pitfall/intuition

Recently I've received an acceptance letter and a publishing contract 
from the publisher to whom I've submitted my book manuscript. Brief 
joy evaporated as I read the contract. It says that I market the book 
with my own expense, reasoning that the book has been published before.
When? Then I realized that they meant the book campaign I ran on 
Kindle Scout a month ago. 

Before running the campaign, I had thought I should find a literary 
agent or publisher first. But I didn't want to wait a few months to 
get a response from them. So I ran the campaign unsuccesfully which 
turned out to be a pitfall that hinders my effort to find 
a publisher.

This publisher wants e-book publishing right also. I've converted 
my manuscript into an ebook format myself, and I want to keep 
e-book publishing right to myself. So I've decided not to sign 
the contract. I've published it with Amazon.

The editor of the publishing company says that my book 
Infinite Deluge resonates.  

To buy the book, please click the link below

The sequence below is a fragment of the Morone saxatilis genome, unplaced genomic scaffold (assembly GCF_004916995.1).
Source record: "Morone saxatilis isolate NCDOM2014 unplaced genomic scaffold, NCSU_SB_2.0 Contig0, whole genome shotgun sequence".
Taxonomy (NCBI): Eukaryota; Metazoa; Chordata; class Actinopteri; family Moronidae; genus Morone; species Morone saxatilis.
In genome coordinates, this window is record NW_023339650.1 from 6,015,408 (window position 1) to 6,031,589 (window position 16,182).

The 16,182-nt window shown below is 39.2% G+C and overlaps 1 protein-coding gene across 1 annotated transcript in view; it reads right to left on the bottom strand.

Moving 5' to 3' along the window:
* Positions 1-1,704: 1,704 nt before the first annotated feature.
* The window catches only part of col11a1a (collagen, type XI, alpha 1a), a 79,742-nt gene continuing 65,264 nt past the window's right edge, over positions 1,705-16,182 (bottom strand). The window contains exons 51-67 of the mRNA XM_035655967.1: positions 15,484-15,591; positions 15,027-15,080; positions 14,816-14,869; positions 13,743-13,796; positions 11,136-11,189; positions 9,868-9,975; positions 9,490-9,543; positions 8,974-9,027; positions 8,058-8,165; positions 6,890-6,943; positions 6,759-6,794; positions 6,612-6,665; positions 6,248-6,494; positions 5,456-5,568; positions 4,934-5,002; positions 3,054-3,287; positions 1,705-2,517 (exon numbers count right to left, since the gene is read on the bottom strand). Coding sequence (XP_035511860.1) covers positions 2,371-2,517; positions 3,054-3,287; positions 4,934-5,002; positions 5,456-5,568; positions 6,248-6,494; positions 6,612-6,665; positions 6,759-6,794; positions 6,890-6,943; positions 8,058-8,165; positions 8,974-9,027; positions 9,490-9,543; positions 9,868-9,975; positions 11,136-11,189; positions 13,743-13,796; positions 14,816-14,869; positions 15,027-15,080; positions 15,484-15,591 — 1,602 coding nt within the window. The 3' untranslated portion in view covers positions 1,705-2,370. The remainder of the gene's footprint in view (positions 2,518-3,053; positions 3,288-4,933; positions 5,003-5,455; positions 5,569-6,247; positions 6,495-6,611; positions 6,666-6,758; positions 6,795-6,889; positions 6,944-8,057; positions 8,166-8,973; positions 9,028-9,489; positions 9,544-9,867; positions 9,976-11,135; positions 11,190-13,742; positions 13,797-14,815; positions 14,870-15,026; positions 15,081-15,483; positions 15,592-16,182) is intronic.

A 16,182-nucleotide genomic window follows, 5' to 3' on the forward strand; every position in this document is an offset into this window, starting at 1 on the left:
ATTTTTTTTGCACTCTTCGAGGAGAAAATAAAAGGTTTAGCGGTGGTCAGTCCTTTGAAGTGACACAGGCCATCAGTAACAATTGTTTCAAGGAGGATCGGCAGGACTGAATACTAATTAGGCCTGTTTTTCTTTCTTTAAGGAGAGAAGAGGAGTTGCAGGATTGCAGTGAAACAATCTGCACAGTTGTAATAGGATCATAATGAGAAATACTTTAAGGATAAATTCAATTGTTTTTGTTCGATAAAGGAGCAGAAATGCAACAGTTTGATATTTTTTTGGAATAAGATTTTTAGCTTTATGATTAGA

Thank you so much for your support.

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by Byung A. Fallgren

Seeing my father in myself

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While the little son
climbs up the ladder
in sheer joy of act,
Father envisions
Son’s glory on the horizon.
Son’s foot slips,
Father closes his eyes,
fighting not to think of
Son’s misfortune.
Son tumbles down,
Father’s heart skips
a beat or two. He mutters,
My son, you can be
whatever
makes your life easier.

©by Byung A. Fallgren

Stream, footprints within

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Flow of the melting snow,
the broken water of
Nature’s womb,
before the arrival of spring,
one of her many memories.

Stream knows the footprints within,
the winter hunters’ scent on the
rock, his cigaret butt wedged
between the stones, she mimics
the hunters’ voices.

Doe he’d let go rests by the shrub,
expects to give birth soon, The
stream knows the footprints
within, the reticent keeper of
the story they left behind.

©by Byung A. Fallgren

Dove and the young man

Removing the cracked
concretes on my driveway, he
mocks the cooing dove,
do do doo, do do doo.
Might he think:
what will I do tomorrow?
This isn’t what I should do
on the weekend,
while my friends fishing,
hiking with their girl friends.
He kicks the concrete piece then
hums. I almost hear him singing:
I work at the bottom
today, I may do the same thing
tomorrow but at the top,
a contracter, encouraging
the young men like me,
‘you are building for
tomorrow formidable
as concrete.’
Dove recites the words
as the young man hums.

by Byung A. Fallgren